Using the mobile app, users can choose to no longer use Regzen to sign in to your website and revert back to using their password. Regzen will notify you of this by sending an HTTP POST request with some encrypted payload (see notes below) to your webhook URL. You can set this URL when registering your application. It is up to you to choose if you will revert your users to their old password or send them an email for resetting their password.

Note 1: The request body data is encrypted and you will have to follow the steps in the Decrypting the Response section to extract the raw data. After successful decryption, you will get a stringified JSON with the data (see on the right).

Note 2: If you're using any of Regzen libraries which can handle the exchange communication for you, you're also supplied with payload decryption function. Please refer to the official documentation of corresponding Regzen library.

Decrypted Request Body

{
  "email": "[email protected]" // Email of the user who chose to no longer use Regzen.
}

Step 7: Handling Other Events

You can provide event handlers for the following events:

Event Parameters Description
onDenied Called when the user denies the authorization request.
onTimedOut Called when the authorization request times out.
onError error Called when an unexpected error occurs from Regzen's side.

Event Handling

regzen.onDenied(function () {
  // Give some feedback to the user when the authorization request was denied.
});

regzen.onTimedOut(function () {
  // Give some feedback to the user when the authorization request timed out.
});

regzen.onError(function (error) {
  // Give some feedback to the user when an unexpected error occured..
});

Regzen API Endpoints

Exchange Authorization Code

Exchange authorization code generated by the Regzen API for user data.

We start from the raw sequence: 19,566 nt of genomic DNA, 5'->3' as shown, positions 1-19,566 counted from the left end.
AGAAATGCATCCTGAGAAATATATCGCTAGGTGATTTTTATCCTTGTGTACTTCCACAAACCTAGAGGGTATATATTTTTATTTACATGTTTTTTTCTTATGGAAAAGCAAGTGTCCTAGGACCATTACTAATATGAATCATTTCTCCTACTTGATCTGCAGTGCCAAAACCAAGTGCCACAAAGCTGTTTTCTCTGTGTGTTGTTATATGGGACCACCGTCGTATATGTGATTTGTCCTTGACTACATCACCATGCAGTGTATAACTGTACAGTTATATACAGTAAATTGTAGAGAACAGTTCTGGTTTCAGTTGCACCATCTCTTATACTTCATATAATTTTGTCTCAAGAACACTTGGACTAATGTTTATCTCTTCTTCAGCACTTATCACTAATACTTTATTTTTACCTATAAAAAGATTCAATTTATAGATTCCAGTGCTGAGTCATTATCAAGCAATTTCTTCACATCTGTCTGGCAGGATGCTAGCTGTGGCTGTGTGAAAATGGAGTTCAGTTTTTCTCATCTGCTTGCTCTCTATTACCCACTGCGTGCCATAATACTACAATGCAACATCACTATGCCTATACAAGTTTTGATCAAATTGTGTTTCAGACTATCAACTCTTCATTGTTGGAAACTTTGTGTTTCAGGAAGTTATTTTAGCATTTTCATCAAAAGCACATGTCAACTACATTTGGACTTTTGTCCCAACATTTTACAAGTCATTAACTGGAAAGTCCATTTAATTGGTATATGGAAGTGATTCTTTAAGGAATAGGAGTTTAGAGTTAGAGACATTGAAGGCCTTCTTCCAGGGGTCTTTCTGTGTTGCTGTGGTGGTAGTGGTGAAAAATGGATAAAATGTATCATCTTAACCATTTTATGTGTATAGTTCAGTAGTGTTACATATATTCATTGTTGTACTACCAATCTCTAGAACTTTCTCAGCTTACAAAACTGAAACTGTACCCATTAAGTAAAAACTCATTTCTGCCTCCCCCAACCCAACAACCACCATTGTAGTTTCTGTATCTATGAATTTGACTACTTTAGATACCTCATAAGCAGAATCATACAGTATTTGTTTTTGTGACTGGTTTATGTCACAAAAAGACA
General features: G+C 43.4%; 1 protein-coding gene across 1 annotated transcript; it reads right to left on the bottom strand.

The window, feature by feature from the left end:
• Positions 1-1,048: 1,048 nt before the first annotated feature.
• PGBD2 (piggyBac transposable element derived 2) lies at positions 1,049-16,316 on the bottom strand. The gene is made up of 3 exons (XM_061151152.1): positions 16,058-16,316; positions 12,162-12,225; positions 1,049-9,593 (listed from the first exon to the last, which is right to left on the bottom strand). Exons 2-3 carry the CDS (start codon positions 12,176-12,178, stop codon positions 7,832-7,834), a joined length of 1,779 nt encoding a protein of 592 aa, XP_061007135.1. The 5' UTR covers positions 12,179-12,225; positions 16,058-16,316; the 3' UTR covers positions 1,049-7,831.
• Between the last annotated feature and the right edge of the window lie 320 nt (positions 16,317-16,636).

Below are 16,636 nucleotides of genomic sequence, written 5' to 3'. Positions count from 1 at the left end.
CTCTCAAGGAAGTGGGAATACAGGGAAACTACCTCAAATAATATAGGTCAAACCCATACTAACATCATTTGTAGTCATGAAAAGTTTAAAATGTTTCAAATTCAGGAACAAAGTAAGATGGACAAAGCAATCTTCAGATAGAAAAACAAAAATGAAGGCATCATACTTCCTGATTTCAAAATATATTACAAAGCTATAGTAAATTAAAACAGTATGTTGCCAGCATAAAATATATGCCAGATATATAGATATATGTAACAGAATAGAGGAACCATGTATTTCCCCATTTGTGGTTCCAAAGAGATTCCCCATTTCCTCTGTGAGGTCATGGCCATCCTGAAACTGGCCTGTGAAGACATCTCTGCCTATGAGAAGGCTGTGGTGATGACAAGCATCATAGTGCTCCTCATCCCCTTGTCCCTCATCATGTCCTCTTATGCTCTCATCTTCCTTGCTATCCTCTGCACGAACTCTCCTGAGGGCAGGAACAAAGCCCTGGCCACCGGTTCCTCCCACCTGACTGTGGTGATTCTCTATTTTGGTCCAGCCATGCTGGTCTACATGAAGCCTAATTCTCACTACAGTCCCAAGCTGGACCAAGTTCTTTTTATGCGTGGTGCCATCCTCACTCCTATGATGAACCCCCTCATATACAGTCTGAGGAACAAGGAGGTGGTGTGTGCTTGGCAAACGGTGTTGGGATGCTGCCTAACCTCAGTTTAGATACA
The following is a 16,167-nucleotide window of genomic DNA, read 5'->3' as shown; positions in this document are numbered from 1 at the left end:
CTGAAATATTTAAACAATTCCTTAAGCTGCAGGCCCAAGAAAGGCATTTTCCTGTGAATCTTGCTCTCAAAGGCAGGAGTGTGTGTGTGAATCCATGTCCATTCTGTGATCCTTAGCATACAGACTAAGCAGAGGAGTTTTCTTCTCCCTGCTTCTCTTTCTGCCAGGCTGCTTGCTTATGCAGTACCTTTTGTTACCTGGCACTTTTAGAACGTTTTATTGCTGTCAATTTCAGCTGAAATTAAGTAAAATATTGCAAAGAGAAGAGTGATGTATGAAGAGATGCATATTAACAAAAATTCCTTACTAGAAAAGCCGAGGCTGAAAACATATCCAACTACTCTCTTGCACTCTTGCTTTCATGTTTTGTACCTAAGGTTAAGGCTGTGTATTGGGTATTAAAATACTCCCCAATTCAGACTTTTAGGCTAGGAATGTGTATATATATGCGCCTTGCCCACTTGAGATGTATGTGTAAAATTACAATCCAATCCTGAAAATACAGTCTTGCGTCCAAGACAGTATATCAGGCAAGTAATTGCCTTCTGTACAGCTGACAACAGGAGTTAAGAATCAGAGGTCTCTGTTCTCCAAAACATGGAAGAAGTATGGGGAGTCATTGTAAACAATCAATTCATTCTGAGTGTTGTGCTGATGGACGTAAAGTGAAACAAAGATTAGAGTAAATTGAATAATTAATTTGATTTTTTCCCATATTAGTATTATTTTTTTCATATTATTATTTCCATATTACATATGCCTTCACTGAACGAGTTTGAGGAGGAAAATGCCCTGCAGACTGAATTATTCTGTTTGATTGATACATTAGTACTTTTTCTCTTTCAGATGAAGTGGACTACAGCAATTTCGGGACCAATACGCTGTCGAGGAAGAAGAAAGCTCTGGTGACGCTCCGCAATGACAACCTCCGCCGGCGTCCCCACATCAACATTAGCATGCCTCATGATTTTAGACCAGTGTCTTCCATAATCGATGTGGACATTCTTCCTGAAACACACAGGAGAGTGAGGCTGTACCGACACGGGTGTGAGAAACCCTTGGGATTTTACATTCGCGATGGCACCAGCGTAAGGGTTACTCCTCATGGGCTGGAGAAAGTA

Note: The user data is encrypted and you will have to follow the steps in the Decrypting the Response section to extract the raw data.

$ curl "https://api.regzen.com/api/oauth/exchange?authorization_code=497c4bb7f892f0b03d8a9f7c6ead70bc"

HTTP Request

GET https://api.regzen.com/api/oauth/exchange

Query Parameters

Parameter Required Type Description
authorization_code Yes string ex. 497c4bb7f892f0b03d8a9f7c6ead70bc

Response

Response

{
  "data": "ENCRYPTED_USER_DATA"
}
Status code Description
200 The authorization code was exchanged for user data and the operation was successful.
403 The provided authorization code is invalid or expired.
422 The format of the provided authorization code is invalid.
500 Something went wrong while processing the request.

Decrypting the Response

Step 1: Decode the data from Base64. After decoding, your data will be in this format:

[INITIALIZATION_VECTOR][ENCRYPTED_MESSAGE_HASH][ENCRYPTED_MESSAGE]

Note: Brackets are not part of the data, they are just used to illustrate the structure of the data.

Step 2: Extract the first 16 characters for the initialization vector.

Step 3: The next 32 characters represent the hash generated by HMAC SHA-256. Generate your own hash using the same algorithm by hashing [ENCRYPTED_MESSAGE] with your application secret as the key. The hashes need to match in order to confirm the integrity of the message.

Step 4: Use something like openssl_decrypt to decrypt the [ENCRYPTED_MESSAGE] with AES-256-CBC using your application secret as the key and the data extracted in step 2 as the initialization vector.

Step 5: After successful decryption, you will get a stringified JSON with the user data.

JSON Structure

{
  "email": "[email protected]"
}